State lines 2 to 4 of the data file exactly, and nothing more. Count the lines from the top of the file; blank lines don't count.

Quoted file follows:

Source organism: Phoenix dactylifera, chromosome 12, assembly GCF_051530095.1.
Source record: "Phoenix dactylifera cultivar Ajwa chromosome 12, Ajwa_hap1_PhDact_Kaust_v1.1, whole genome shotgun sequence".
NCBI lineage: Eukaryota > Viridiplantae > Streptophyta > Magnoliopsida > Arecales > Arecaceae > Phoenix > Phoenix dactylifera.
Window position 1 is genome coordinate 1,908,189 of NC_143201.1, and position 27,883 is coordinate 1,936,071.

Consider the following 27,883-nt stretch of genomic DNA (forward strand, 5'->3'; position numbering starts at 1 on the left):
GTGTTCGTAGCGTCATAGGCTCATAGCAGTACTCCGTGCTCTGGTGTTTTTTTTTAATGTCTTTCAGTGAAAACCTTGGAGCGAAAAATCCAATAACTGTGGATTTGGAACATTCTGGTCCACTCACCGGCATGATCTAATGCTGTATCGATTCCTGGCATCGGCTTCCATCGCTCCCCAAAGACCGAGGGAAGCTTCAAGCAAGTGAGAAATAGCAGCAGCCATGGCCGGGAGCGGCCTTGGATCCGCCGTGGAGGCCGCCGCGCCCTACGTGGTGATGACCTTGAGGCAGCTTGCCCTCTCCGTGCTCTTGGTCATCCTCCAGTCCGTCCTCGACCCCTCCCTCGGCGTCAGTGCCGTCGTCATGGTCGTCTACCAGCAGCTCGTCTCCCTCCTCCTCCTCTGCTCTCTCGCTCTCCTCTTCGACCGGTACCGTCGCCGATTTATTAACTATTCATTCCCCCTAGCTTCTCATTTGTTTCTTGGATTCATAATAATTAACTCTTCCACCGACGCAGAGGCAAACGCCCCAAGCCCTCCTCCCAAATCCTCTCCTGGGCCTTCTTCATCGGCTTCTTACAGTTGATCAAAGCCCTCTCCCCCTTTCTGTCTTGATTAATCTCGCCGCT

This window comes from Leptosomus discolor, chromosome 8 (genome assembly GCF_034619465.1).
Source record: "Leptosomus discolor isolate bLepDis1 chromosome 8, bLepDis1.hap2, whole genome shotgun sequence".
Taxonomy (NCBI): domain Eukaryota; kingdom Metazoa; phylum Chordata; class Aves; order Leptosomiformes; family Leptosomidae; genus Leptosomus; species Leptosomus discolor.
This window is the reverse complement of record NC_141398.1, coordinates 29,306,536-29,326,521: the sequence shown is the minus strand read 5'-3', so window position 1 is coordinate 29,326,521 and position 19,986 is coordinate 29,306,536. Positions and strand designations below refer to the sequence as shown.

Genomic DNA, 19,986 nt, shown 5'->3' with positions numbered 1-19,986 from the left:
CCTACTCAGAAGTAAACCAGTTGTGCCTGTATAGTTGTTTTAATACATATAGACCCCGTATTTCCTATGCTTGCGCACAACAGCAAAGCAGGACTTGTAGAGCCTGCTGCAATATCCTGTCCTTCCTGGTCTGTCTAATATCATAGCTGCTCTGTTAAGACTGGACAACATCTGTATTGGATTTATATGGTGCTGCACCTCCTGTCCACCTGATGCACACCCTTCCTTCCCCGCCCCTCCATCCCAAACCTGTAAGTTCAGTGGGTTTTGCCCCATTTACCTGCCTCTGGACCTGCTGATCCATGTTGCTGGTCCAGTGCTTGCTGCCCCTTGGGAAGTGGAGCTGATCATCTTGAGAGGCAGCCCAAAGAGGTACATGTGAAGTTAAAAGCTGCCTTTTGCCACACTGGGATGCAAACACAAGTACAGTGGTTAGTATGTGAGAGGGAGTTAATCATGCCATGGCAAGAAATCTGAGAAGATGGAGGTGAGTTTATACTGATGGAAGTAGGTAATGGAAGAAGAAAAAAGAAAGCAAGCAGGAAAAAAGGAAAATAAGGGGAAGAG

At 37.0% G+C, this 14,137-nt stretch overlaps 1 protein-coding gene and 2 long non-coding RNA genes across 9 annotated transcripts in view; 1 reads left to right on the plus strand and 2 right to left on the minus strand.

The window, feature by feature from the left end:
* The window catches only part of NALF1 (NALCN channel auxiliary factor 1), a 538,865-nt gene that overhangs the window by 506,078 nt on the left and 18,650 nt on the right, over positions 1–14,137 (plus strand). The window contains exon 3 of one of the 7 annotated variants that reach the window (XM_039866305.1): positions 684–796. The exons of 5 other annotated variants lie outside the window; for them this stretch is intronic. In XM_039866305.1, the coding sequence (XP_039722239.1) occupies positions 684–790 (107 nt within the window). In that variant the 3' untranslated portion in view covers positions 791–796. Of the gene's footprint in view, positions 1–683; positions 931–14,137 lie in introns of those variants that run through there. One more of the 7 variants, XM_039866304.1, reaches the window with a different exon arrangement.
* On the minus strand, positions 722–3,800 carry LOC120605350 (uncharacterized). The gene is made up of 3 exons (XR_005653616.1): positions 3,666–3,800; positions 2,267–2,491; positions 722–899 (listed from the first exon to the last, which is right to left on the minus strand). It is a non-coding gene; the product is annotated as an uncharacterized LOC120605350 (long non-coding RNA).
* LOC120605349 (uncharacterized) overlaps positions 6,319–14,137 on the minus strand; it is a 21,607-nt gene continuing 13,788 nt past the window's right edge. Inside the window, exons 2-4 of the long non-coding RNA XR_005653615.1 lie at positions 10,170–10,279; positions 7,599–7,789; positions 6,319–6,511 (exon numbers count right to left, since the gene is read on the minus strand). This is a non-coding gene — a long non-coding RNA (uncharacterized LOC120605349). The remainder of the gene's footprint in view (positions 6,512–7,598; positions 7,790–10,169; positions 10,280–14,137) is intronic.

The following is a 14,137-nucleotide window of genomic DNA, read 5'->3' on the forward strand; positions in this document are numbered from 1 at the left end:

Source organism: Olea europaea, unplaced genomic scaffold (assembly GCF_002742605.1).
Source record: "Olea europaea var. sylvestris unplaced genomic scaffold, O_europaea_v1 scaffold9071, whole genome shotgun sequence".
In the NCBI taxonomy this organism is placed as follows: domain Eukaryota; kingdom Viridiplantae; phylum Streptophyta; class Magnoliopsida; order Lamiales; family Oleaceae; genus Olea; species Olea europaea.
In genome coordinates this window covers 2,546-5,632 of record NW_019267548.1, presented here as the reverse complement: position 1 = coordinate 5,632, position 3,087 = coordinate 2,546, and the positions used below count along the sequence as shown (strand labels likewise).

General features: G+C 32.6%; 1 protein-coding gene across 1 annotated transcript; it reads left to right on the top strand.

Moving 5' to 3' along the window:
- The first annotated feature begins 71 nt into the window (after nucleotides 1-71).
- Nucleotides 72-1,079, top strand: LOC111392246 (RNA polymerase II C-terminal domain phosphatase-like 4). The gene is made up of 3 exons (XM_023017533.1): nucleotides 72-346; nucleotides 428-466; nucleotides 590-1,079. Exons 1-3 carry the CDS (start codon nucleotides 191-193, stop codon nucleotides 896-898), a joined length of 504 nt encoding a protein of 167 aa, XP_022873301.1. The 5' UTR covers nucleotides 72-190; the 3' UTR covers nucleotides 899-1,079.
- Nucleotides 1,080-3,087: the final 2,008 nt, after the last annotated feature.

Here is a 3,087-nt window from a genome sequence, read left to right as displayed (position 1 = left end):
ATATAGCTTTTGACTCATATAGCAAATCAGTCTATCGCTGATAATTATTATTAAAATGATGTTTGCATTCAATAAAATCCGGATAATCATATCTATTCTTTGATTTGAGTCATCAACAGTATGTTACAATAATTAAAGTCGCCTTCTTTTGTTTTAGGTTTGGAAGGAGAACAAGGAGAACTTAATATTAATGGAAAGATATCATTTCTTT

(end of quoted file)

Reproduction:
Source record: "Phoenix dactylifera cultivar Ajwa chromosome 12, Ajwa_hap1_PhDact_Kaust_v1.1, whole genome shotgun sequence".
NCBI lineage: Eukaryota > Viridiplantae > Streptophyta > Magnoliopsida > Arecales > Arecaceae > Phoenix > Phoenix dactylifera.
Window position 1 is genome coordinate 1,908,189 of NC_143201.1, and position 27,883 is coordinate 1,936,071.